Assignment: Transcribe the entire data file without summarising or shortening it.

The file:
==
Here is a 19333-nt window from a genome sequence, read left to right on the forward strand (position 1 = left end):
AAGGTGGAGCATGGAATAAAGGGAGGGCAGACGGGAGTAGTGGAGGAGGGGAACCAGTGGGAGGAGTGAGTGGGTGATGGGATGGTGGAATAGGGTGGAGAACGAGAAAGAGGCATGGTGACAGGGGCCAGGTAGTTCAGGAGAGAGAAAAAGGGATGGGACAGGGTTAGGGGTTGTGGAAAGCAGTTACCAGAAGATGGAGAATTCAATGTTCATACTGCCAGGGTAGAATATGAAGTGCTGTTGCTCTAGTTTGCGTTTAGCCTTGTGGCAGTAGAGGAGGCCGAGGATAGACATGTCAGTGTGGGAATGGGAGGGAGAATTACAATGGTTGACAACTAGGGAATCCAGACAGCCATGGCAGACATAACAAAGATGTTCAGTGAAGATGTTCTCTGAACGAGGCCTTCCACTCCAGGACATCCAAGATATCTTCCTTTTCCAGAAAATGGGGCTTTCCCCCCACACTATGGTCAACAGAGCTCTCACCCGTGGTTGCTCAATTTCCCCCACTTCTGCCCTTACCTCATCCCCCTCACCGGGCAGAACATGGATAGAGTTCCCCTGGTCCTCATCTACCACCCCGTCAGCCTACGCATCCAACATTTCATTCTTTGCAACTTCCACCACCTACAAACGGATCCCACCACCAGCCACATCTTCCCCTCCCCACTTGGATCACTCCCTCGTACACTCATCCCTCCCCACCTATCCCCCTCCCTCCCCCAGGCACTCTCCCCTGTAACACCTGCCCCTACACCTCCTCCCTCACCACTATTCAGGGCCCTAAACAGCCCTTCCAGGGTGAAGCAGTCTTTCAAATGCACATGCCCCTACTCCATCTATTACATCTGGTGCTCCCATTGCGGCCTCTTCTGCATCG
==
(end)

Here is a 19333-nt window from a genome sequence, read left to right on the forward strand (position 1 = left end):
AAGGTGGAGCATGGAATAAAGGGAGGGCAGACGGGAGTAGTGGAGGAGGGGAACCAGTGGGAGGAGTGAGTGGGTGATGGGATGGTGGAATAGGGTGGAGAACGAGAAAGAGGCATGGTGACAGGGGCCAGGTAGTTCAGGAGAGAGAAAAAGGGATGGGACAGGGTTAGGGGTTGTGGAAAGCAGTTACCAGAAGATGGAGAATTCAATGTTCATACTGCCAGGGTAGAATATGAAGTGCTGTTGCTCTAGTTTGCGTTTAGCCTTGTGGCAGTAGAGGAGGCCGAGGATAGACATGTCAGTGTGGGAATGGGAGGGAGAATTACAATGGTTGACAACTAGGGAATCCAGACAGCCATGGCAGACATAACAAAGATGTTCAGTGAAGATGTTCTCTGAACGAGGCCTTCCACTCCAGGACATCCAAGATATCTTCCTTTTCCAGAAAATGGGGCTTTCCCCCCACACTATGGTCAACAGAGCTCTCACCCGTGGTTGCTCAATTTCCCCCACTTCTGCCCTTACCTCATCCCCCTCACCGGGCAGAACATGGATAGAGTTCCCCTGGTCCTCATCTACCACCCCGTCAGCCTACGCATCCAACATTTCATTCTTTGCAACTTCCACCACCTACAAACGGATCCCACCACCAGCCACATCTTCCCCTCCCCACTTGGATCACTCCCTCGTACACTCATCCCTCCCCACCTATCCCCCTCCCTCCCCCAGGCACTCTCCCCTGTAACACCTGCCCCTACACCTCCTCCCTCACCACTATTCAGGGCCCTAAACAGCCCTTCCAGGGTGAAGCAGTCTTTCAAATGCACATGCCCCTACTCCATCTATTACATCTGGTGCTCCCATTGCGGCCTCTTCTGCATCG